Born in June 1824 in Chesterfield, Massachusetts, Fayette Clappe was five years younger than Louise. Fayette's family also had a different spelling of Clappe, and instead spelled it as Clapp. He started his college education at Princeton, but finished up at Brown University, graduating in 1848. He briefly continued his education, studying medicine at Castleton in Vermont. Similar to Louise's mother, Fayette's mother also bore the maiden name Lee. The exact date of their wedding is unknown; however, some believe it occurred in either 1848 or 1849. Louise and Fayette never had any children together.



Louise had always wanted to go to the West, first mentioning her desire to do so in one of her letters to Everett. While Fayette was studying medicine in Vermont, the couple caught gold rush fever. Louise and Fayette later moved out West to California where she took on the pen name of Dame Shirley and wrote her widely known Dame Shirley letters.
 
1851 California gold miners
Upon arrival in California, both Louise and Fayette were ill. Louise had suffered from chronic illnesses throughout the 1830s and 1840s. Her first year in California living in San Francisco and Plumas (near Marysville) was spent taking care of Fayette who had been sick for their whole first year. During this time, Fayette was able to obtain an absentee degree from Castleton, making him a doctor. He was elected as a delegate to a political nominating convention and was also chosen to serve on a committee protesting the tactics of agents hired to help the incoming immigrant wagon trains from across the Plains.

Known as “Dame Shirley,” she famously captured the spirit of California Gold Rush society in a series of 23 letters to her sister in the East. Adopting for these the persona of a self-consciously whimsical “Dame Shirley,” she wrote the Shirley Letters in 1851 and 1852 from the gold mines at Rich Bar and Indian Bar on the Feather River, where she had ventured in company with her physician husband.  In these letters she wrote of life in San Francisco and the Feather River mining communities. She focuses on the experiences of women and children, the perils of miners' work, crime and punishment, and relations with native Hispanic residents and Native Americans.


Throughout the years there have been multiple editions of her letters in print. Her letters have been described as being both witty and disturbing, while giving insight into California mining life.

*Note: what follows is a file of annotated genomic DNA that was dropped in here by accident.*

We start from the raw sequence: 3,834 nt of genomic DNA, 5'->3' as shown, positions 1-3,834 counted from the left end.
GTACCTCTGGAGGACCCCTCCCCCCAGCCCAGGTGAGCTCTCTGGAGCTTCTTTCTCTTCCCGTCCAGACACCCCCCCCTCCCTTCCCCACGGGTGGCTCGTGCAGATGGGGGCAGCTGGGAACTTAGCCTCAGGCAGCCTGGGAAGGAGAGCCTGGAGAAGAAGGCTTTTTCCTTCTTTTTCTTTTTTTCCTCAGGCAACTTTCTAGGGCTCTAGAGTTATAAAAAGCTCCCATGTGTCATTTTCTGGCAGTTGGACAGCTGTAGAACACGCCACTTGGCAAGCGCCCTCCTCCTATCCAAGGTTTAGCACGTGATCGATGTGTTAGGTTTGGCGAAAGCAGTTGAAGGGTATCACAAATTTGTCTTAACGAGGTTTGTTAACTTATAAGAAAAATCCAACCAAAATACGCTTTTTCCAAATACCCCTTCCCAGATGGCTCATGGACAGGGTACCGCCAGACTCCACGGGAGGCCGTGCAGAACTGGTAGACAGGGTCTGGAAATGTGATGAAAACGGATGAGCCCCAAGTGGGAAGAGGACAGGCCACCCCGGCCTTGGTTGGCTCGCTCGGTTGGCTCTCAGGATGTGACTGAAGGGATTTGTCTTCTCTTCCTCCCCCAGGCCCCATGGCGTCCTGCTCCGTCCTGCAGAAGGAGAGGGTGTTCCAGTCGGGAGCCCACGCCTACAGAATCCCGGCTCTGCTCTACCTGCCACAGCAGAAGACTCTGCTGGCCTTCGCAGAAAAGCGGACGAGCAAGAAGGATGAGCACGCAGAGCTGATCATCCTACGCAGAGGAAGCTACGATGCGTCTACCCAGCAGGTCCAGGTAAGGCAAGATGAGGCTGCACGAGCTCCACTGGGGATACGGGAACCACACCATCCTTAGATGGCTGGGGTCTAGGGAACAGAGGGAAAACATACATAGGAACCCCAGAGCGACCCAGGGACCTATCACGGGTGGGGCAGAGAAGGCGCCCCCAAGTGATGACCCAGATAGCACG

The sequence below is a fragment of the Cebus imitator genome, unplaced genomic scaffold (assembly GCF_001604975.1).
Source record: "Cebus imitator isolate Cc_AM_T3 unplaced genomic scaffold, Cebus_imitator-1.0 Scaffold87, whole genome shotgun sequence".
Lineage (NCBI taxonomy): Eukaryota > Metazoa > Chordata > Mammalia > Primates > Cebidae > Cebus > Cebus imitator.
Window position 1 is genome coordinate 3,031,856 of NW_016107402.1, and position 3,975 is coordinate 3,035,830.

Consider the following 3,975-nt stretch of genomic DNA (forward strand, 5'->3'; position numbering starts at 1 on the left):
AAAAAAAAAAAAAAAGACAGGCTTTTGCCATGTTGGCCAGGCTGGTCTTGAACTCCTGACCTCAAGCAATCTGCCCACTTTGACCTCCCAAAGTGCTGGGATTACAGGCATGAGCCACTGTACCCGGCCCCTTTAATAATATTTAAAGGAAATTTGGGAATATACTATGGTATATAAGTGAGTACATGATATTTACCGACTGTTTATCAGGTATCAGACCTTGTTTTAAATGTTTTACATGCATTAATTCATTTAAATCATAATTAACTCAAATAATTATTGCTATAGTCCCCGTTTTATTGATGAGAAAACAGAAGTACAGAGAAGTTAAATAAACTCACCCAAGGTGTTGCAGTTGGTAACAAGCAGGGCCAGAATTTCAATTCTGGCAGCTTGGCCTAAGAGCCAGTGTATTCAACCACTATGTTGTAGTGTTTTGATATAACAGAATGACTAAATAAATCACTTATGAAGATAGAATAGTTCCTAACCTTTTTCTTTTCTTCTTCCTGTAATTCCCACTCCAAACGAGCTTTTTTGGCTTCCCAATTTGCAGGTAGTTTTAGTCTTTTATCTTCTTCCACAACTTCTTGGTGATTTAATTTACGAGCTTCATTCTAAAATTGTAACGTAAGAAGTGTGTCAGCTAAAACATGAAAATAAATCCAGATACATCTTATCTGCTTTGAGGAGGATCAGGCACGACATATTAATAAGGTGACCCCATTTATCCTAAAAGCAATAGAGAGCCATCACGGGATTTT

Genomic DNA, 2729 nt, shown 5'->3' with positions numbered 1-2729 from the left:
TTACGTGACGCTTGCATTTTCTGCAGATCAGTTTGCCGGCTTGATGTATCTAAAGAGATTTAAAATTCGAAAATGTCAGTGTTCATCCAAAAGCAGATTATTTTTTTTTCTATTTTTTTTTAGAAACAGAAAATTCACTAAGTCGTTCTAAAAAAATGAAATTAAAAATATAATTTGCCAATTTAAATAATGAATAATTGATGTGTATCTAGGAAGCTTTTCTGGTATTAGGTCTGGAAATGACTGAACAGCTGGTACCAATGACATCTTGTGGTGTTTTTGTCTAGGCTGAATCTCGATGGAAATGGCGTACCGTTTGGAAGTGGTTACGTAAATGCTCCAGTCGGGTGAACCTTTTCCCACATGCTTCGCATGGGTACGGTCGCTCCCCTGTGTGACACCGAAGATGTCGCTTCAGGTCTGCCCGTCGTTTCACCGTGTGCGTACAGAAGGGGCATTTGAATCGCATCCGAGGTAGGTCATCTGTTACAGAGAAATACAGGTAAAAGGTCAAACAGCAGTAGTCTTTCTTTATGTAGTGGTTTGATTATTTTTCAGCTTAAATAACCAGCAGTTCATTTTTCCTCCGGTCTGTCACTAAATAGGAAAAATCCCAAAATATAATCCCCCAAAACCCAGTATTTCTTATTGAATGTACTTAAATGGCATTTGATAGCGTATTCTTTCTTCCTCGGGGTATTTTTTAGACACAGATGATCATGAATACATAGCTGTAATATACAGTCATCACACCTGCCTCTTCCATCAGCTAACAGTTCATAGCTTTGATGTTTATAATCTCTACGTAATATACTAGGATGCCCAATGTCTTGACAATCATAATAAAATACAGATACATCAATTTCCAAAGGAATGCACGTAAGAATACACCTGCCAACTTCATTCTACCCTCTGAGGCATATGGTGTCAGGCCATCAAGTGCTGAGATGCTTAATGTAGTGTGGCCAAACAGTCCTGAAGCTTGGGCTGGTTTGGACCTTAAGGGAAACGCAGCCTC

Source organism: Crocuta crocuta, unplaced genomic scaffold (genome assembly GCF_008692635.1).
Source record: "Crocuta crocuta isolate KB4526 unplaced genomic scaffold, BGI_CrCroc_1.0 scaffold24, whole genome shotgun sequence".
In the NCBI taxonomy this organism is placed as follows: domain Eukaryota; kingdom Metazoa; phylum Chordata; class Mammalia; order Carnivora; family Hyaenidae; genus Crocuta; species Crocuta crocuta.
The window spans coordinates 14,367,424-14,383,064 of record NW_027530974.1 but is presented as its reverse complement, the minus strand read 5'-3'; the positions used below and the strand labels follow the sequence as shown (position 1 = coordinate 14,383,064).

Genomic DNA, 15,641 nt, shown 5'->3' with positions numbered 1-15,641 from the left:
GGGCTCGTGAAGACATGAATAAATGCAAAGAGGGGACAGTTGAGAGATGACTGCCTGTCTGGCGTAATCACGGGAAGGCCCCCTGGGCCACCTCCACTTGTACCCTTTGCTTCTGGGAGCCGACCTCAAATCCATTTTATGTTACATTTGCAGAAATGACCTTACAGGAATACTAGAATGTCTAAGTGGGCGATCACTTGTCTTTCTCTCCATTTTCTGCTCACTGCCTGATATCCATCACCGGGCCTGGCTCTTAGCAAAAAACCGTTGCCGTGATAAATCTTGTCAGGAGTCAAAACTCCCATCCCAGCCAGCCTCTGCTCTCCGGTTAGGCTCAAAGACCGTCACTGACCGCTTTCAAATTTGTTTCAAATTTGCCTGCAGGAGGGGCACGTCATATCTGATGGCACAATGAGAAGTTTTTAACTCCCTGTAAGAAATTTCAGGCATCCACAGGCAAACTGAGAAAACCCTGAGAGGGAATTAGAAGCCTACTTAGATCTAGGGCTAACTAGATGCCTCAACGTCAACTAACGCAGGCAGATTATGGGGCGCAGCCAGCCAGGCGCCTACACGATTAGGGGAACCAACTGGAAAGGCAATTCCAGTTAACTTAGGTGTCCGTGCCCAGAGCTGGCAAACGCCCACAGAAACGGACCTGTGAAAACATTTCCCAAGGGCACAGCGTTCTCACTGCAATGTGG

In her earlier letters, Shirley never uses a full name and instead uses just a first initial. The Shirley letters were all carefully written, and they showed off Louise's education and writing skills, for all of the letters were unique and extremely rich in detail. In the sixth letter written back to her sister Molly, Shirley discusses her shock at how vulgar the men in California are, and the wider tolerance for such vulgarity. The same letter also indicates that her marriage with Fayette was failing, describing his business transactions with some bitterness. In her twelfth letter, Louise claims that she wants to give the true picture of mining life, and she did so from a distinctly female perspective. Some later authors and publishers believe her letters were never meant to be made public at the time she wrote them; others believe that was her intent all along.

Her marriage with Clapp started to falter around 1852. While the two separated around that time and Fayette headed back East, their marriage did not officially end until some years later.
 
San Francisco - 1851
While Louise was staying in San Francisco, she made the acquaintance of Ferdinand C. Ewer, who printed her Shirley letters in his new periodical, "The Pioneer" in 1854-1855. Her writings influenced the later writing of gold rush chronicler Bret Harte.

Not only did Louise submit her letters, but she also wrote two other articles for the Pioneer. The two articles "Superstition" and "Equality of the Sexes" once again did not show off her writing gifts. In both articles she still identifies herself as Mrs. Louisa Clapp, even thought she and Fayette had split at this point.
 
Photo ctsy of The Philadelphia Rare Books and Manuscripts Company https://www.prbm.com/FeaturedBooks/_Clappe_Archive.php
Louise later wrote for the Marysville Herald in the spring and summer of 1857. The Herald was not much of a newspaper, but more of a vehicle for advertisements.

Louise began teaching in San Francisco in 1854. In 1856 she officially filed for divorce from Fayette. While living in San Francisco, she was well liked and became well known for her teaching and writing. She taught for two different all-girls schools, Denman Grammar School, and Broadway Grammar school. She also taught well-attended evening classes in both art and literature.  In 1857 she most likely made nine-hundred dollars for the year. Between 1868 and 1869 she switched the spelling of her last name to Clappe. Throughout the next decade she went back and forth between the two different spellings.

While in San Francisco, she adopted and raised a niece, Genevieve Stebbins. In 1878 she retired from teaching. The Denman School raised a farewell gift of two thousand dollars. Louise lived out the remains of her life in New York City for the next twenty eight years. She resumed her writing in 1881 when a periodical at Hellmuth Ladies' College at London, Ontario published a series of her articles under her Shirley name.

She returned to her native New Jersey in 1878. She lived on to the age of 87 and died from chronic diarrhea and senility on 11 February 1906. Her headstone reads that she was the wife of Dr. Fayette Clappe.

Sources:
Wikipedia

Google Books; The Shirley Letters from California Mines in 1851-52: Being a Series of Twenty-three Letters from Dame Shirley (Mtrs. Louise Amelia Knapp Smith Clappe) to Her Sister in Massachusetts and Now Reprinted from the Pioneer Magazine of 1854-55, with Synopses of the Letters, a Foreword, and Many Typographical and Other Corrections and Emendations by Thomas C. Russell; Together with "An Appreciation" by Mrs. M. V. T. Lawrence